For women to play these roles was neither unexpected nor discouraged. Contemporary treatises, such as Christine de Pisan’s Treasure of the City of Ladies and Geoffrey de la Tour Landry’s Book of the Knight of the Tower, make clear that 14th-century aristocratic women were expected to be effective in managing complex estates, deploying patronage to increase their influence, and even commanding a castle garrison. In the event her husband was captured or died, a royal woman might be required to govern, acting as regent to safeguard her own interests and the inheritance of her children. Princesses knew they could not afford to shy away from such responsibilities; in Christine de Pisan’s words, a princess “should conduct herself with such skill that she may be feared as well as loved”.
The significant demands on royal women required more than a knowledge of embroidery, hunting and romance. To succeed as a regent, princesses had to be literate: they predominately read in the Anglo-Norman French that was the mother tongue of English royals until the late medieval period, although they also learned some Latin gleaned from recitation of devotional texts like the psalms. They studied basic arithmetic from a young age, while absorbing much about the management of courtiers and administrators from watching their mothers and grandmothers in action.
Young women needed to master the social conventions by which they might wield authority in heavily patriarchal medieval society. Most often, this education was passed down from mother to daughter, and supplemented by tuition from aristocratic governesses and other ladies charged with attending the princess.
But perhaps the most important factor determining a medieval princess’s success was her ability to perfect the art of intercession – that is, using privileged access to husbands and fathers to win favours. This skill was passed on largely by example. It was also learned from religious models such as the Virgin Mary – the ultimate intercessor, whose position seated at the right hand of Christ on the day of judgment afforded unique opportunities to plead with her son on behalf of worthy souls.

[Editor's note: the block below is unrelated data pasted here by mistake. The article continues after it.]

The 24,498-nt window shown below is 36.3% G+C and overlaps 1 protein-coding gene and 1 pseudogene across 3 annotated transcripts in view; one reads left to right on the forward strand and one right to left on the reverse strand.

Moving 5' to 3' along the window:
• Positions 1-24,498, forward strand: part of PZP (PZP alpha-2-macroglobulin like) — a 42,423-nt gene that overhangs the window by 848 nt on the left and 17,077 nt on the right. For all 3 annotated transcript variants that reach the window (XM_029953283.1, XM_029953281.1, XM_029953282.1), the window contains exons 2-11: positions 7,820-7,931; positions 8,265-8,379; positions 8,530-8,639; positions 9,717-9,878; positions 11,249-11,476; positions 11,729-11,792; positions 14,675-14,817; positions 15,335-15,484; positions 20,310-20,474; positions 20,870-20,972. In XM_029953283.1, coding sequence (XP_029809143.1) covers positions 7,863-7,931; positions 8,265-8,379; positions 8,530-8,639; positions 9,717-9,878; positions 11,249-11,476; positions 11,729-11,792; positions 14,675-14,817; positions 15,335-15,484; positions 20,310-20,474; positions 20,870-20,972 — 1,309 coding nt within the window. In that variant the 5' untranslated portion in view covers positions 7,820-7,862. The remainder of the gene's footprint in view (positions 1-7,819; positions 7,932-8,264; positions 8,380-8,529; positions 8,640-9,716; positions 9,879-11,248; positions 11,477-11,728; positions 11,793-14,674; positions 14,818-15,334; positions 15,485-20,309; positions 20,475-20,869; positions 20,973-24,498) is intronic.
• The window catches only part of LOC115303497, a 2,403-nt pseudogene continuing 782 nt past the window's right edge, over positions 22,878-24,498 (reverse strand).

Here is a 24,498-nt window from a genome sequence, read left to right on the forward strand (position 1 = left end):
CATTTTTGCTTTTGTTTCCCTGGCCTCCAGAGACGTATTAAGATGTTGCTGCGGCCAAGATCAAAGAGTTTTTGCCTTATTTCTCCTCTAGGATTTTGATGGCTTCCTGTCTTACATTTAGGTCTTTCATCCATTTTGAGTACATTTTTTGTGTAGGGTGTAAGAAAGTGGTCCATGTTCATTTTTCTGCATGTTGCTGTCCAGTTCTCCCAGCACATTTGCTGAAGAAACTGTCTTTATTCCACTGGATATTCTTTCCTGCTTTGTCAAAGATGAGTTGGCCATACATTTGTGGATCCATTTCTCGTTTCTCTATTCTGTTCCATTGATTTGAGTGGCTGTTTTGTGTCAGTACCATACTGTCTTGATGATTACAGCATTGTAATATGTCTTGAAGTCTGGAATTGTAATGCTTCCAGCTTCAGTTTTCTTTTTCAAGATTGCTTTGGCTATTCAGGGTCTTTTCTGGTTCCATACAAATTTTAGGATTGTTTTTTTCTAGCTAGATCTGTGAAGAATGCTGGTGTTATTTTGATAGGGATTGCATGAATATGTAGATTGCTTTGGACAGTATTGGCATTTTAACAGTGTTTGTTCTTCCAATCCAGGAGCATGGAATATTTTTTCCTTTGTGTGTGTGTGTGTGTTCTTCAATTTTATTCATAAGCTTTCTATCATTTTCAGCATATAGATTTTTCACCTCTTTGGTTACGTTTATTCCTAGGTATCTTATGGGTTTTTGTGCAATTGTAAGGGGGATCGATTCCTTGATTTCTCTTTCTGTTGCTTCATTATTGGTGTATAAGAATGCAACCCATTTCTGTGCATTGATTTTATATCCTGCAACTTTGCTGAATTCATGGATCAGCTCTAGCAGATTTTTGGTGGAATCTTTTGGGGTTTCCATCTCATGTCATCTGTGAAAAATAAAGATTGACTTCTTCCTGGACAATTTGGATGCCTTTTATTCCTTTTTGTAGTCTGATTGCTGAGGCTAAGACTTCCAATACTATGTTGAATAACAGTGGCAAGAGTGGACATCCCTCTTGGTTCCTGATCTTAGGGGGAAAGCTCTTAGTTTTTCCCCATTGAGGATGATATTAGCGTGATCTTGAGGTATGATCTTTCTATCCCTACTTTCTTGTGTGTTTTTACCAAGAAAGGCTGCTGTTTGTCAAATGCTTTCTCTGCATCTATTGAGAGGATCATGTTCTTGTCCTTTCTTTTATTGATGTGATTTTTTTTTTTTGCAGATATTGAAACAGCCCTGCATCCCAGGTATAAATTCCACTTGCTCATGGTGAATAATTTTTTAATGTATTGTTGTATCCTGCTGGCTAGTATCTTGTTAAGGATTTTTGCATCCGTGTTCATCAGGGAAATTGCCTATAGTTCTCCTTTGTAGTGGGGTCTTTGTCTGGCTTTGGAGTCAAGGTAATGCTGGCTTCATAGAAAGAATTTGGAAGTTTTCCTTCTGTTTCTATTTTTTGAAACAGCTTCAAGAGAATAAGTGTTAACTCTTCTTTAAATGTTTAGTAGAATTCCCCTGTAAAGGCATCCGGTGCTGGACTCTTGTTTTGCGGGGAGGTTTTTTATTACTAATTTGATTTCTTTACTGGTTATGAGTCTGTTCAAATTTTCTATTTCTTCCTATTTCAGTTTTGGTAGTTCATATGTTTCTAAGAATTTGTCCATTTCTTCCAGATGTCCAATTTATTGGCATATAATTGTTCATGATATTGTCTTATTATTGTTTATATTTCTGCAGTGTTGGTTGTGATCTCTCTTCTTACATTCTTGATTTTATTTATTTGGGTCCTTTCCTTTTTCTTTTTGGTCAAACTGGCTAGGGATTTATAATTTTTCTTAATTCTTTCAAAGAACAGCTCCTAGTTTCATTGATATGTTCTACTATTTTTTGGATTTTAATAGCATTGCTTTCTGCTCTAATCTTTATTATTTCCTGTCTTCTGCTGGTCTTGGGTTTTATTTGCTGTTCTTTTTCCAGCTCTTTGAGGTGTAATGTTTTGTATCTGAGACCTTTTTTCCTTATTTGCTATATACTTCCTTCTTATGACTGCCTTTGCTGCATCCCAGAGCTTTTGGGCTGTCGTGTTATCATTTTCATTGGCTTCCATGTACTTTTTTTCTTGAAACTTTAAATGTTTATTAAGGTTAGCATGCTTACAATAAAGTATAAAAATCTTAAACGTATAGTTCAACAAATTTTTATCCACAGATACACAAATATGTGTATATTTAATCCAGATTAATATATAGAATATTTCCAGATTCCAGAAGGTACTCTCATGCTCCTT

By the early 14th century, intercession was accepted as the most effective tool in the princess’s armoury. It was soft power, but it was very real. Surviving chancery rolls (in which were recorded the bestowing of royal offices and lands, licences conferred, fines levied and pardons granted) abound with references to actions executed at the request of royal women. As a result of such entreaties, courtiers were rewarded, incomes were enhanced, and murderers were pardoned.
In a well-known example of royal female intercession, Philippa of Hainaut, lauded by the English people for her kindness, persuaded her husband, Edward III, to spare the lives of the Burghers of Calais after the English had seized the city at the height of the Hundred Years’ War. In using her emotional link to the king as a powerful bargaining tool, Philippa was far from alone.
Surviving patent rolls detail that, while travelling with her father, Edward I’s, army in Scotland in 1304, Joan of Acre convinced the king to pardon Walter Page of Framlington for killing Roger Founyng of Newcastle-on-Tyne. No other records tie Joan to Walter Page; most likely, Page’s supporters sought out Joan as a senior royal woman at court and, in recognition of her accepted role as an intercessor, begged her support.